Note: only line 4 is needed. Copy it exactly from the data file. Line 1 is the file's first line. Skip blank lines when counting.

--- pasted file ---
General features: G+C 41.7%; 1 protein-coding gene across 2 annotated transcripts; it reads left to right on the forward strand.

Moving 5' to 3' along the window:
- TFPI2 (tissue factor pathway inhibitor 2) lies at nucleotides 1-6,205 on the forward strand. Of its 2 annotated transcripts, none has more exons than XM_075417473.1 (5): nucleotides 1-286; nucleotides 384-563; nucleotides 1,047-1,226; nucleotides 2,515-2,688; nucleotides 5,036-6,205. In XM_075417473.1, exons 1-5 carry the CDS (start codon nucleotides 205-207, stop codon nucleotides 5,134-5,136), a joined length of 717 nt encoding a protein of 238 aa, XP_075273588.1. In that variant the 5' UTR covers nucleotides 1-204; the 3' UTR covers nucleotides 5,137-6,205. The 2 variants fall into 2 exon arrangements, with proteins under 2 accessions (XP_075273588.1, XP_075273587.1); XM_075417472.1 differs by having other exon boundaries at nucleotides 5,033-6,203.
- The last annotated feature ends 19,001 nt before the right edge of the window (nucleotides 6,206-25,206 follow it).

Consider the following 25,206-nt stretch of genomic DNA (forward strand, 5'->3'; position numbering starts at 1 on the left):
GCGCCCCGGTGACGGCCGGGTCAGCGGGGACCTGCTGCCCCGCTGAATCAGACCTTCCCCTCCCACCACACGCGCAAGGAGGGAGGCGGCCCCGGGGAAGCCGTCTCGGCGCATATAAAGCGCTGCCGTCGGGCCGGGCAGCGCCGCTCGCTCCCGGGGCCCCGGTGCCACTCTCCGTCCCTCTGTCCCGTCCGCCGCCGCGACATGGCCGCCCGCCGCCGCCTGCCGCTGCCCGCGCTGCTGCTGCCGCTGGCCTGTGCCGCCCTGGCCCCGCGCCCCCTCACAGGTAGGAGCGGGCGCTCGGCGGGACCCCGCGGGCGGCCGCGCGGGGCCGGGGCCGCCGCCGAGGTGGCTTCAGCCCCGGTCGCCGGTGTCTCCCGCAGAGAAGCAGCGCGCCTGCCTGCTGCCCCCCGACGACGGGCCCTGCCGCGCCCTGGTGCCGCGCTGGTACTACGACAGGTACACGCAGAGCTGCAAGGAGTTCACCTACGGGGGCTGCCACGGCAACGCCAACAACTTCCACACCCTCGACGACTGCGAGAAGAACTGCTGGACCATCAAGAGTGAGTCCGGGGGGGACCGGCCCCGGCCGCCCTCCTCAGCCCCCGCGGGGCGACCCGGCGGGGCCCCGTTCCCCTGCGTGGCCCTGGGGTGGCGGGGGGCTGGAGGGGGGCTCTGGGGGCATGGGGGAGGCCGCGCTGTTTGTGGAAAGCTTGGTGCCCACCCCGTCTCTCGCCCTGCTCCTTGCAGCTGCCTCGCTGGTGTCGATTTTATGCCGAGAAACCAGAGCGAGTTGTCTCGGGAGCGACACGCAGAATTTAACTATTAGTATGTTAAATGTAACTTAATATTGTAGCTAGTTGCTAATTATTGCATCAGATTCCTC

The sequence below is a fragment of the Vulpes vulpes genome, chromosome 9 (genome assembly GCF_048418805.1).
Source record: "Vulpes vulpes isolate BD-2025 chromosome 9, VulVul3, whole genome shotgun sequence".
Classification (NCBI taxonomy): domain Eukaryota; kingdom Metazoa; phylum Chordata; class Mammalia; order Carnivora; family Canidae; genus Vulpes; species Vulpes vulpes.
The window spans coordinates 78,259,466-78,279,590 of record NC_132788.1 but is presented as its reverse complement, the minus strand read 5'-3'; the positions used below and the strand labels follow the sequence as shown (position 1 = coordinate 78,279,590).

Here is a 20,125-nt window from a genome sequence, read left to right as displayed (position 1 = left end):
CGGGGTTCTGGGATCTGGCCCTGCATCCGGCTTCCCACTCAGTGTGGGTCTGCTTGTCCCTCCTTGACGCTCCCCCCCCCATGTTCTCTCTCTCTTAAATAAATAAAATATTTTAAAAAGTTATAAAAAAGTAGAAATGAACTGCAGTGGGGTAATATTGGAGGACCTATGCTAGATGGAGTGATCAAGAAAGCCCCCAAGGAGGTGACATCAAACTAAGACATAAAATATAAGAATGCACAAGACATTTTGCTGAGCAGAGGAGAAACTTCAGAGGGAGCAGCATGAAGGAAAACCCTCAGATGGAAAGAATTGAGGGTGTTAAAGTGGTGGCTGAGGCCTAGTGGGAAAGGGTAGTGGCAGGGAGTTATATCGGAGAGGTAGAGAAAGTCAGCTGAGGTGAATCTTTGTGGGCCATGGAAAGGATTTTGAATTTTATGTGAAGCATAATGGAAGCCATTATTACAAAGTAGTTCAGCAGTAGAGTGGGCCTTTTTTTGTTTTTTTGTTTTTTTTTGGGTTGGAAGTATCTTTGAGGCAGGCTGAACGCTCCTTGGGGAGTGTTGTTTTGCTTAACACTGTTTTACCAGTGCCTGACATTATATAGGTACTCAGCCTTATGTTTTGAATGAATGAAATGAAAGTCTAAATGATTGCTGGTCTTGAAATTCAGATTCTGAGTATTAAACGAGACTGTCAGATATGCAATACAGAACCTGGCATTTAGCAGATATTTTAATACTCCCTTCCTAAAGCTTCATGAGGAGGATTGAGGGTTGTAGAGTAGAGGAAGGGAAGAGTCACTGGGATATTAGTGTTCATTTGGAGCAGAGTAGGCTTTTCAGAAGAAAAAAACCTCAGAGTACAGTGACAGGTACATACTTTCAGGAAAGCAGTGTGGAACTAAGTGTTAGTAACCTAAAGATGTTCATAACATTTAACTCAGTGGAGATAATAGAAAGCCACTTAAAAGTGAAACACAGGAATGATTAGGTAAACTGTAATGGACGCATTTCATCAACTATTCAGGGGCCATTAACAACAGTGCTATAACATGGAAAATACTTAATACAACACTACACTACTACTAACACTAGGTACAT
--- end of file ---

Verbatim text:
- The last annotated feature ends 19,001 nt before the right edge of the window (nucleotides 6,206-25,206 follow it).